And after that my camera crapped out, so that's all you get. No pics of the Venetian Wall or of anything inside the actual museum.

I had seen photographs of Chihuly's work before and even though I thought it was impressive I never had gotten too excited about it. I thought glass was, well, maybe just a little bit boring. Paintings I can get on board with, sculpture and photography? Sure! I just never thought that glass was that interesting. But I was wrong. I found myself pretty intensely fascinated the whole time, and it wasn't all about Chihuly either. A couple of the galleries were closed because they were in transition, but I'm looking forward to going back again. I would very much recommend this museum to anyone in the area or anyone who makes the trip out here. And if you're arriving by car? The best thing to do is get free parking at the Tacoma Dome and take the Link lightrail (also free) to University Station, walk across the Bridge of Glass and you're there. Beautiful.

And then on Tuesday I had my wisdom teeth out. They put me to sleep, which was pretty awesome. One minute they're putting the IV in the back of my hand, and the next minute I'm waking up in a dark recovery room with my mouth packed full of gauze and Nico at my side. I couldn't have asked for anything easier. Hopefully this will be my only medical adventure for the year. The oral surgeon as Tooth Fairy was easily a million times better than the podiatrist as Toe Butcher, which was last year's adventure. Eaaugh.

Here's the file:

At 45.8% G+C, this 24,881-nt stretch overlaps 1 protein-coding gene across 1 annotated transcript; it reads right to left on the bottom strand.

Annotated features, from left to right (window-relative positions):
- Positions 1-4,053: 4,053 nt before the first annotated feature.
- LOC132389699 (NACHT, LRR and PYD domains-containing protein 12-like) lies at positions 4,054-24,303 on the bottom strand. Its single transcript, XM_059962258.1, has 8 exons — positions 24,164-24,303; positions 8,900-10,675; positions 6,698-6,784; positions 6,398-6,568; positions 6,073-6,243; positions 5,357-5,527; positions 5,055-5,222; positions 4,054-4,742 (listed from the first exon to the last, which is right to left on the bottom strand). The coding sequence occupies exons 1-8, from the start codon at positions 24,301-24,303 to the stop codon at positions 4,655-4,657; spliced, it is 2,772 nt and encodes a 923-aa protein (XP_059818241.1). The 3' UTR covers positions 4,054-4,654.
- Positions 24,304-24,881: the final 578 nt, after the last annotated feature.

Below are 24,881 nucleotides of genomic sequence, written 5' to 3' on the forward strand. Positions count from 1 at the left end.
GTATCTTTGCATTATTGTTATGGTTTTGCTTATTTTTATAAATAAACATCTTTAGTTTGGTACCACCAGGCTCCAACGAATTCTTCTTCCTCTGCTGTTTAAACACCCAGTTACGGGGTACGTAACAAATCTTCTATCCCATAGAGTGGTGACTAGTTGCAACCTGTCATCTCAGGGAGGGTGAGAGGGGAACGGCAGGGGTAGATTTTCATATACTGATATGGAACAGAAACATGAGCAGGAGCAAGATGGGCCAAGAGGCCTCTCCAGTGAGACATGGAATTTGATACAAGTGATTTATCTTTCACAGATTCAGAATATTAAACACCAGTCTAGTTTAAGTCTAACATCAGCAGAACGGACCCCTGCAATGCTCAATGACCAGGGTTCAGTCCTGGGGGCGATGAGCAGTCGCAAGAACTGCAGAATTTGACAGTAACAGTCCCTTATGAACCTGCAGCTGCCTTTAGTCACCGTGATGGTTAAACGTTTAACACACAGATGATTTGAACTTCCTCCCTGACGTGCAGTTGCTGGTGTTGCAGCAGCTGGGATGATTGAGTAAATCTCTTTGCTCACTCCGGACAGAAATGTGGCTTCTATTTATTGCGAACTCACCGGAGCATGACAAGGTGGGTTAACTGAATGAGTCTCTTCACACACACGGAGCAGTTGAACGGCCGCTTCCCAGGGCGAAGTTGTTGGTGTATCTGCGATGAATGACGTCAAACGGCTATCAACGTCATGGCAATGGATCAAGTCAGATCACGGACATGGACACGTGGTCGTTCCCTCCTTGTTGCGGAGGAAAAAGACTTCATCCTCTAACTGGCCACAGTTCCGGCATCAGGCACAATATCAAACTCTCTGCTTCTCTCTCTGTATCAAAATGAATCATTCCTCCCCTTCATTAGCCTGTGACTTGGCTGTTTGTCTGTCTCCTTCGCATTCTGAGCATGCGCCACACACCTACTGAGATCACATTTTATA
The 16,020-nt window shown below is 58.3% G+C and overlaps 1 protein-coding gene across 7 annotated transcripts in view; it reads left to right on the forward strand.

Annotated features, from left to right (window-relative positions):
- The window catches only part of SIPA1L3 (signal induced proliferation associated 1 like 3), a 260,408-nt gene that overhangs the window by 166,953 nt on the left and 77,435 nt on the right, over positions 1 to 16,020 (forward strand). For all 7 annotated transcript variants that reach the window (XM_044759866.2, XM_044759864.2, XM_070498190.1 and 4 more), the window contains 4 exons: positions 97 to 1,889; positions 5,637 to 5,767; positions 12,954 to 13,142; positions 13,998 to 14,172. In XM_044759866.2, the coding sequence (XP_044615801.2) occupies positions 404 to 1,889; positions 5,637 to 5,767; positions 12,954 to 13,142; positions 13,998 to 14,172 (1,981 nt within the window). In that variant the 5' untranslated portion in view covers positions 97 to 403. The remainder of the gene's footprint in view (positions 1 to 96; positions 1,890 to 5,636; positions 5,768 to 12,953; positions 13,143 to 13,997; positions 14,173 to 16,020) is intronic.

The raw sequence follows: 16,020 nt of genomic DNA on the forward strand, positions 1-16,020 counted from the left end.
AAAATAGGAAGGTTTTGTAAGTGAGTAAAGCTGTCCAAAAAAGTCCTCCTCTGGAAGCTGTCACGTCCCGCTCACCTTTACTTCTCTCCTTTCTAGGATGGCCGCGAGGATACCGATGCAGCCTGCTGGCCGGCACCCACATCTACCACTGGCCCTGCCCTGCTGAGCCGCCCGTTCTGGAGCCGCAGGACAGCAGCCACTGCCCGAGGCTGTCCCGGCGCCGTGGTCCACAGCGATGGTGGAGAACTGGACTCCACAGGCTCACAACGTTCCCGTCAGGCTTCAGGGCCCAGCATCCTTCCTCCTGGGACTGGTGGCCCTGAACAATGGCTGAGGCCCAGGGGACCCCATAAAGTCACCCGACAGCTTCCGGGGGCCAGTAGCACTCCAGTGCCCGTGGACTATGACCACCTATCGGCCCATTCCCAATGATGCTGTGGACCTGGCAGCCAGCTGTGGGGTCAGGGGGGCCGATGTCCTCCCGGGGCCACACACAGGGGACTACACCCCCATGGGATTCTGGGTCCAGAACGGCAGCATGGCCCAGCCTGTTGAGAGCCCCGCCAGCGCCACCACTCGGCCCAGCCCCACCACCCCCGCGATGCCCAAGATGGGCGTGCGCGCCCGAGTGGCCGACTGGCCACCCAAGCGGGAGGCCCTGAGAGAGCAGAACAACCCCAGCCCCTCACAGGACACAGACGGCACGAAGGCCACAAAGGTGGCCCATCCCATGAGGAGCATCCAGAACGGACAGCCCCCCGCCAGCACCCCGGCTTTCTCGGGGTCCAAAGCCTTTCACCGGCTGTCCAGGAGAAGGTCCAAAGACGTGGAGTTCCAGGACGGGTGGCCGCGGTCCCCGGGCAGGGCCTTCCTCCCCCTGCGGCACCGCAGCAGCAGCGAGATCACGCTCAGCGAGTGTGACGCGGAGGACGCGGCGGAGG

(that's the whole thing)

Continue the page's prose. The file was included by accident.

So, mostly all week I've just been hanging out on the couch and crunching down the Vicodin. Which I love. I finished knitting some cabled wristies for a friend in AZ:

I'm also working on a good wool garter-stitch scarf, because last winter convinced me that all those pretty, flimsy scarves that worked so well in an AZ winter? Not cutting it in the Pac NW. I have big plans for this scarf. Secret plans. Secret, secret scarfy plans. Shhh.

And I started a new sock last night. This is the Pumpkin Pie yarn I bought last fall. I want to be wearing these socks in plenty of time for pie season this year. So far it looks less like pie and more like Tigger. Oh well. I've got a good pie-like stitch pattern planned for the cuff.

And the last thing is that yesterday, I. Well. I sort of ... signed up for a sock club. Over at Cables & Lace. This was totally unplanned, because I'm supposed to be on a budget, dammit. A simple little moment of weakness. I blame the Vicodin.